2011 Georgia Preview – Defense
Georgia CB Brandon Boykin
CollegeFootballNews.com 2011 Preview - Georgia Bulldog Defense
Preview 2011 - Defense
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What You Need To Know: The defense might have gone bye-bye in key moments against Arkansas, Florida, and Auburn, but for the most part the team’s problems were on the other side of the ball. The star power might not be there going into the season, especially after losing pass rusher Justin Houston to the NFL, but there’s a ton of very good, very promising players about to make the nation’s 23rd best D shine. Linebacker Jarvis Jones comes in from USC and should be one of the team’s top playmakers, while the addition of top JUCO transfer John Jenkins should anchor the 3-4 as a rock of a nose tackle. Kwame Geathers is good enough to also dominate on the inside, while the huge ends should be rocks against the run. The secondary should be a major strength with corner Brandon Boykin and safety Bacarri Rambo leading a veteran group won’t allow too many big plays.
Star of the defense: Junior DT John Jenkins
Tackles: Baccari Rambo, 82
Sacks: DeAngelo Tyson, 1.5
Interceptions: Brandon Boykin; Sanders Commings, 3
Player who has to step up and be a star: Junior LB Christian Robinson
Unsung star on the rise: Sophomore DT Kwame Geathers
Best pro prospect: Jenkins
Top three all-star candidates: 1) Jenkins, 2) LB Jarvis Jones, 3) CB Brandon Boykin
Strength of the defense: Defensive Line Size, Secondary
Weakness of the defense: Linebacker, Sure-Thing Pass Rush
State of the Unit: 2010 proved that a true nose guard is a must for the 43-4 defense, and the Bulldogs appear to have two of them. The line will rotate players in and out of the three spots with size at the ends and tremendous bulk in the middle, and while the tackles for loss and sacks might not be there, the big three linemen should be a rock against the run.
The strength of the line should be on the inside, where 6-6, 350-pound sophomore Kwame Geathers
appears to be on the verge of doing something special. Massive, he’ll engulf everything on the inside while he has just enough quickness to be more than a block of granite. He saw a little time as a redshirt freshman making seven tackles, and now the line is his to work around. 6-1, 287-pound redshirt freshman
Michael Thornton appears ready to play a big role as a quicker option. Ideal as a 4-3 defensive tackle, he has the strength and the toughness to handle himself as a run stopper on the nose.
Geathers and Thornton might be good and they might be ready to become major factors on the inside, but the star of the show is coming JUCO transfer
John Jenkins is an NFL-ready defensive tackle who’ll hang out in Athens for a year or so. At 6-4 and 350 pounds, he’s a huge run-stuffer who was targeted by the Georgia staff to be the main man for the defensive front, and while Geathers might have been great this offseason, this could be Jenkins’ job as soon as he’s ready.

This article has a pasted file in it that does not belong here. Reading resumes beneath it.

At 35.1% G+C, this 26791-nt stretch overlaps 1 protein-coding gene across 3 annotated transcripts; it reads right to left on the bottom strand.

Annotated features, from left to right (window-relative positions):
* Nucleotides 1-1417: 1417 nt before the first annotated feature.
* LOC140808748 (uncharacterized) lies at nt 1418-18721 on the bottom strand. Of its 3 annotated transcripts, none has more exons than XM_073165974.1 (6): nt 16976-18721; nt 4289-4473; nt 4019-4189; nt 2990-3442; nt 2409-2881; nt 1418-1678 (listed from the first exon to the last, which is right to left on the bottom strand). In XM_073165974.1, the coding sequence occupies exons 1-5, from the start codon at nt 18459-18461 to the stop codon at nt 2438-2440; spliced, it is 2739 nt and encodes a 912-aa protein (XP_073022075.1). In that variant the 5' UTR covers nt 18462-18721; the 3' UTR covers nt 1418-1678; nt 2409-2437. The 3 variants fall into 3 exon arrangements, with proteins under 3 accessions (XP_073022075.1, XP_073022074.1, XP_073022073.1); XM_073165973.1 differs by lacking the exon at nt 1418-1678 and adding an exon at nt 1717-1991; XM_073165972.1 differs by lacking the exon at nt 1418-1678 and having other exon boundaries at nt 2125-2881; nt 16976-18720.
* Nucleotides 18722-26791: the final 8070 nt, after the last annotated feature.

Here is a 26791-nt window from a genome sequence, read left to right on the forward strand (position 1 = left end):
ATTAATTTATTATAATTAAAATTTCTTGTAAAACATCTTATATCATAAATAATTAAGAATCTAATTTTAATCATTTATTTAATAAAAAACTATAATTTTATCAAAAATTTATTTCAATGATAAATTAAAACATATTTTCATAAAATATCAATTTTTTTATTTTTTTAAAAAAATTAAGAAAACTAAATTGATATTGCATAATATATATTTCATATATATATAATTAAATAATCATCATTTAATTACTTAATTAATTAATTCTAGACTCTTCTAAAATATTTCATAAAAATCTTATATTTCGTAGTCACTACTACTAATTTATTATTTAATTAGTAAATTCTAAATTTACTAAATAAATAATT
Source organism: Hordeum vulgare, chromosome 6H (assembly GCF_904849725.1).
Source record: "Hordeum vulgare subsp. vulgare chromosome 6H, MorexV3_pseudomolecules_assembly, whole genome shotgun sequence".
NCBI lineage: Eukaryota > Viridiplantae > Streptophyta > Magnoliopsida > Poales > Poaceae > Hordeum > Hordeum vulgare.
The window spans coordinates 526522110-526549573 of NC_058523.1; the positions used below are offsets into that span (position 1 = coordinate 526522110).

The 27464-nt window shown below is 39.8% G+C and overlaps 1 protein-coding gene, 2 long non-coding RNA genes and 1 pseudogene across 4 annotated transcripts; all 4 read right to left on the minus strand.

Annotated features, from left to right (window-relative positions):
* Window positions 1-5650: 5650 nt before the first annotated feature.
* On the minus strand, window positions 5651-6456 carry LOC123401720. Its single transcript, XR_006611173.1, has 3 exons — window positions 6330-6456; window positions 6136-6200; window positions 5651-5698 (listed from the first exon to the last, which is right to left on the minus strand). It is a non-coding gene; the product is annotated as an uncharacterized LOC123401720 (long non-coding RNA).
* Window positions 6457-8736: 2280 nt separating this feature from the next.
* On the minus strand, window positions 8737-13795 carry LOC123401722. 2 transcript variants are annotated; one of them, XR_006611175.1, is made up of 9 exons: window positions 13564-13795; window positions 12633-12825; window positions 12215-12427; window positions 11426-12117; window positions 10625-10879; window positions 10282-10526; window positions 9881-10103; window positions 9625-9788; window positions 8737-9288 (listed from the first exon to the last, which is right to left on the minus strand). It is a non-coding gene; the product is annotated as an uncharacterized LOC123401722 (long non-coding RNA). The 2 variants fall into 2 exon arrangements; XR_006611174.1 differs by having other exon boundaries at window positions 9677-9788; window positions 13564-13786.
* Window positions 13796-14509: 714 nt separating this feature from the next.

Working at one end again is Abry Jones , who made 34 stops and 3.5 tackles for loss with six quarterback hurries on the year, and now he’ll be asked to do far more to get into the backfield. At 6-3 and 309 pounds he’s a tackle more than an end, but he can move. He has prototype size and strength for a tackle with excellent interior pass rushing skills. If the rest of the line does what it’s supposed to and he’s left in one-on-one blocking, he should dominate at times. Sophomore Garrison Smith
is also built like a tackle at 6-3 and 294 pounds, but he’s considered a pass rusher despite coming to Georgia to play in the interior. Extremely quick for his size, he showed off his athleticism a little bit with three tackles with a tackle for loss.
6-4, 306-pound senior DeAngelo Tyson destroyed Georgia Tech with 16 tackles and made 36 tackles with 1.5 sacks and four tackles for loss on the year. Playing out of position on the nose, he’ll now work at a far more natural and 3-4 end spot where he can use his quickness and toughness to be a terrific run stopper. It’s not like he’s a stick in the mud; he’s quick off the ball and he can move well as a two-gap penetrator, and he’s still improving. Still young and emerging, he hasn’t hit his peak yet. Eventually, backup
Derrick Lott will be back in the mix, but he suffered a leg injury in a scooter accident and isn’t likely to be back until just before the start of the season. At 6-4 and 303 pounds, he has great size for the position and a little bit of experience with seven tackles and a tackle for loss in three games.
Watch Out For … Jenkins. Geathers was fantastic this offseason and isn’t just going to give away the starting job on the nose. However, Jenkins is a special tackle. He’s the type of player who makes a good team great the second he sets foot on campus.
Strength: Tackle and size. In Jenkins and Geathers, Georgia would have one of the most exciting defensive tackle pairs in America, and now they’re going to have to rotate. The size on the front three is tremendous; it’ll be hard to run on this group.
Weakness: Pass rush. The front three might be full of defensive tackles, but they also pass rush like defensive tackles. The speed rush is supposed to be left to the outside linebackers, but it would be nice if the line could help out.